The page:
2. What is the difference between shot blasting and sandblasting?

Sandblasting uses grains of sand and air to push the sand out at a high velocity. Shot blasting uses uniform and round particles to clean just as well but without the air propulsion. Finishing Systems explains, “The term “shot blasting” refers to the process of propelling abrasive media material with centrifugal or mechanical force. Shotblasting has an entirely different [pressurising] system than sandblasting. This abrasive treatment method uses a device similar to a spinning wheel to centrifugally accelerate shot-like material and blast it against a surface.” Sandblasting isn’t even done anymore in the UK with actual silica sand because it’s very dangerous and causes lung cancer.

3. Is shot blasting safe?

Of course, shot blasting is safe but with any advanced cleansing procedure it needs to be performed by a trained technician. Ervin explains, “While the process is relatively straightforward, the utmost care must be taken in its application. Any abrasive shot used in the blasting process will be propelled at extreme velocity and can cause significant harm to workers if the correct precautions are not taken. This can cause lacerations, puncture wounds, and worse. A poorly prepared blasting space can also result in significant material and property damage, causing significant loss of time and resources while the issue is properly addressed and cleared.” When undertaking shot blasting work, make sure to find an experienced body shop that adheres to all the required safety protocols.

4. Why is sandblasting banned?

Sandblasting isn’t actually banned but the use of silica sand is. You can still use air propulsion to fire abrasives at metal, ceramic and so on, but you can’t use silica anymore. This is because the material was causing lung cancer in sandblasting technicians and other exposed workers because the process creates a lot of dust and debris. That debris is hard to control and protect against, leading to a high cancer risk. So it was banned in the 50s.

5. How much is shot blasting?

The cost of shot blasting varies but £20-£40 per hour is fairly standard. So, for specific items, you might expect to pay the following:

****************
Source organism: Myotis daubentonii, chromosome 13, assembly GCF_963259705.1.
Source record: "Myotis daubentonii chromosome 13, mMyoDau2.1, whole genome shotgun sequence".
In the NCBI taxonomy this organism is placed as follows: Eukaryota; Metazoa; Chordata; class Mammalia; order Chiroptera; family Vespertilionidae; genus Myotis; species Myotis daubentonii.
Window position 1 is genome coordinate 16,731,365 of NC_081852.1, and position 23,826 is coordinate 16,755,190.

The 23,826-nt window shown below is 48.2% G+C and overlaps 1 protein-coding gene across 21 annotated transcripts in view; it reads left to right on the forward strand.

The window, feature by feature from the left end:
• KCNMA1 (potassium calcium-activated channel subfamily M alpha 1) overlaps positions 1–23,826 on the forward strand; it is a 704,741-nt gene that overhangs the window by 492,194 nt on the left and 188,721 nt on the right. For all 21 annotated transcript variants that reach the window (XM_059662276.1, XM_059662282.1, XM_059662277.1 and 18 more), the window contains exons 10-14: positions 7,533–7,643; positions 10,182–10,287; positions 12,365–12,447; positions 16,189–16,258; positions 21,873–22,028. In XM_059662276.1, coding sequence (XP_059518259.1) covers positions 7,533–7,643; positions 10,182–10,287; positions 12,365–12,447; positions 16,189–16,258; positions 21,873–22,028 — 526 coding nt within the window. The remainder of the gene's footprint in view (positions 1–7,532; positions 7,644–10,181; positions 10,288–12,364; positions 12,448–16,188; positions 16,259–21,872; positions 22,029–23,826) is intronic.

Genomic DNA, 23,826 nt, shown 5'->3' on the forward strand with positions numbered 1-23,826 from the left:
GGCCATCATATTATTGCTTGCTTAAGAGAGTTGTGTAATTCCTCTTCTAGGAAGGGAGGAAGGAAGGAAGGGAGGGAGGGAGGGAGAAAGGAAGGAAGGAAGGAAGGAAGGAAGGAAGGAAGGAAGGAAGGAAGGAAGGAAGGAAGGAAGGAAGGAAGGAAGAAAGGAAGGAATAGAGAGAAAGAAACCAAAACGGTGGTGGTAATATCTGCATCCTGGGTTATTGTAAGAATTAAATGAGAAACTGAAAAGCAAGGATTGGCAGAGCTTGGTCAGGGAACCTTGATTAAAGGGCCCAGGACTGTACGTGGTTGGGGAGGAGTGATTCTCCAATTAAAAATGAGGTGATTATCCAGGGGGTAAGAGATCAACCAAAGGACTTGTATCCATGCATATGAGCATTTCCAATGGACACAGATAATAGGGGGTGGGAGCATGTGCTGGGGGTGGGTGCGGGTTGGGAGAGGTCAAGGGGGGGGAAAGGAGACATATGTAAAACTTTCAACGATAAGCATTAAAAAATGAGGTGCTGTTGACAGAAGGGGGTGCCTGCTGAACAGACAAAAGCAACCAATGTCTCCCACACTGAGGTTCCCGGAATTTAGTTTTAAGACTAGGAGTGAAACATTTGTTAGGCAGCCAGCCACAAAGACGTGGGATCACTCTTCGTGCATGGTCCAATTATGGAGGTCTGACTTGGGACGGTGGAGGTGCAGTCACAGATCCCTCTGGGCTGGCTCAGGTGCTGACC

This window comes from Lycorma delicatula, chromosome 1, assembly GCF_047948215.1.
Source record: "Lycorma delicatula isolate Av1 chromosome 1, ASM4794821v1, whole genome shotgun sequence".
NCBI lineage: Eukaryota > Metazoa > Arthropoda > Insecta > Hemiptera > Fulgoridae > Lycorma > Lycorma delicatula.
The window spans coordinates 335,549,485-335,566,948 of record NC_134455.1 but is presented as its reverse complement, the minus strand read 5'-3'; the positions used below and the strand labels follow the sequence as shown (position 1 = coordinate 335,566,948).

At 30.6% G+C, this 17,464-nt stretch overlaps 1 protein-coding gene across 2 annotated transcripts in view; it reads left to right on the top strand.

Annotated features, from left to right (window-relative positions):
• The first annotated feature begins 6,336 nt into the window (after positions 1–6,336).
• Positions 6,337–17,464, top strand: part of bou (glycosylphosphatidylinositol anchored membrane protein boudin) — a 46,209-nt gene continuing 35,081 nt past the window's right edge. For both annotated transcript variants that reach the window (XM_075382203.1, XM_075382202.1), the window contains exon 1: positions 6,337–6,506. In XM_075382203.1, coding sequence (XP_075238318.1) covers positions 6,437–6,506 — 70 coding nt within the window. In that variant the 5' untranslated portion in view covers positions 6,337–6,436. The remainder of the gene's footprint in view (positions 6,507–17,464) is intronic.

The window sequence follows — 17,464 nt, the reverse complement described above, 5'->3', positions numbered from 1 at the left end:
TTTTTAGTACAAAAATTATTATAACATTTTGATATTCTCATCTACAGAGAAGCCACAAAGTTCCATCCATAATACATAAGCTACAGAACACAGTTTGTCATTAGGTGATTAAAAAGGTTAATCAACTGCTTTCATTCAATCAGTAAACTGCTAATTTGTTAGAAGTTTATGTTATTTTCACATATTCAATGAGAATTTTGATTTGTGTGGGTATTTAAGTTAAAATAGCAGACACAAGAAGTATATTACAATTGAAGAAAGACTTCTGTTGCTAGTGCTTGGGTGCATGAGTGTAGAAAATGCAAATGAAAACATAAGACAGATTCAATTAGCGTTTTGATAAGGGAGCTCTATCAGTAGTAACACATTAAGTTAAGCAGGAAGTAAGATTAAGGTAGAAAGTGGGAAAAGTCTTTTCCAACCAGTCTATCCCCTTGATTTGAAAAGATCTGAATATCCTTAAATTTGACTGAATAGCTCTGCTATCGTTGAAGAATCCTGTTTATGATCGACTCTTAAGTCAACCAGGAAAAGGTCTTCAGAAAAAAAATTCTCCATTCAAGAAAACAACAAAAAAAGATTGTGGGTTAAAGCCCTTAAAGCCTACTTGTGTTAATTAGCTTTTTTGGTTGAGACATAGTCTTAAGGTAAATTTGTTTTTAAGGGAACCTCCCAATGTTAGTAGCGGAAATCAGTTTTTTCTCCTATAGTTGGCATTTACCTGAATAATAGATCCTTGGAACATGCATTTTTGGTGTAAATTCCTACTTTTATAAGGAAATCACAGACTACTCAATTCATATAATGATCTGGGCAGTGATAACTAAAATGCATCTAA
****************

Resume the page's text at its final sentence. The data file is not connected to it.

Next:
• Car Wheels: £15 + VAT each
  • Motorcycle Frames: £70 +VAT with powder coating
  • Car Chassis: £140 + VAT with primer
  • Roll Bars: £80 + VAT with powder coating
  • Bull Bars: £70 + VAT with powder coating
  • Lorry Chassis and Sides: from £650 + VAT with primer


Checkatrade suggests, “if you’re considering sandblasting, speak to local specialists for their professional advice and options for your project. Ask for detailed quotes with accurate sandblasting costs in your area. Discuss the need for permits and any other potential costs you may incur. Shop around for fair and competitive sandblasting costs. Always hire a tradesperson with relevant experience and ask to see examples of their recent work. When hiring a tradesperson, check their previous customer reviews to confirm the quality of their work.”

6. What is the purpose of abrasive blasting?

The purpose of abrasive blasting is to prepare the material (usually metal) for painting, finishing, peen and other treatments. It removes surface debris. This cleans and prepares the surface for other activities like powder coating, vinyl, paint and more. There are many kinds of abrasive blasting including grit and shot. But this refers mostly to the materials used and the way the abrasive is delivered to the material’s surface. The shot is rounded pellets and grit is irregular abrasive material like sand or walnut shells. What you use for your project depends on your needs and what is being prepared. You’d use abrasive or grit blasting on surfaces where the metal shot won’t work.

7. What is abrasive blasting process?

Different from shot blasting, the abrasive blasting process uses an air nozzle instead of centrifugal force to strip surfaces. Progressive Surface explains, “Abrasive grit blasting, or [sandblast cleaning] is a surface treatment process widely used in a variety of different industries with many diverse purposes. Abrasive blasting is the process by which an abrasive media is accelerated through a blasting nozzle by means of compressed air. The abrasive used varies based on the surface treatment required.” This differs from the shot blast process as those media are rounded and delivered via a spinning wheel.

8. Summary

In summary, shot blasting is a safe and effective way to remove old paint, rust, dirt and debris from metal, ceramic, concrete and other materials. This can be done as a clean or as prep for painting or other treatments. And it’s important to hire an experienced body shop to undertake this work as working with shot blasters is highly specialised.

What is custom automotive fabrication?   

Custom automotive fabrication is the process of creating bespoke parts for vehicles. This could be for the interior or exterior. And a custom fabricator is usually used when standard parts are no longer available or the client has a specific vision for the car which can’t be achieved off the shelf. Today we’ll look at what that means, example car fabrications and the costs involved with custom automotive fabrication in this 7-minute read.

1. What does an automotive fabricator do?

An automotive fabricator makes parts for hot rods, sports cars, muscle cars, trucks, antique cars, kits and bespoke builds. This could mean creating suspension systems, custom headers and exhausts, bespoke chassis, and any other speciality parts to support your vision. But it can also include conversions from cloth to leather or other speciality interior parts you need.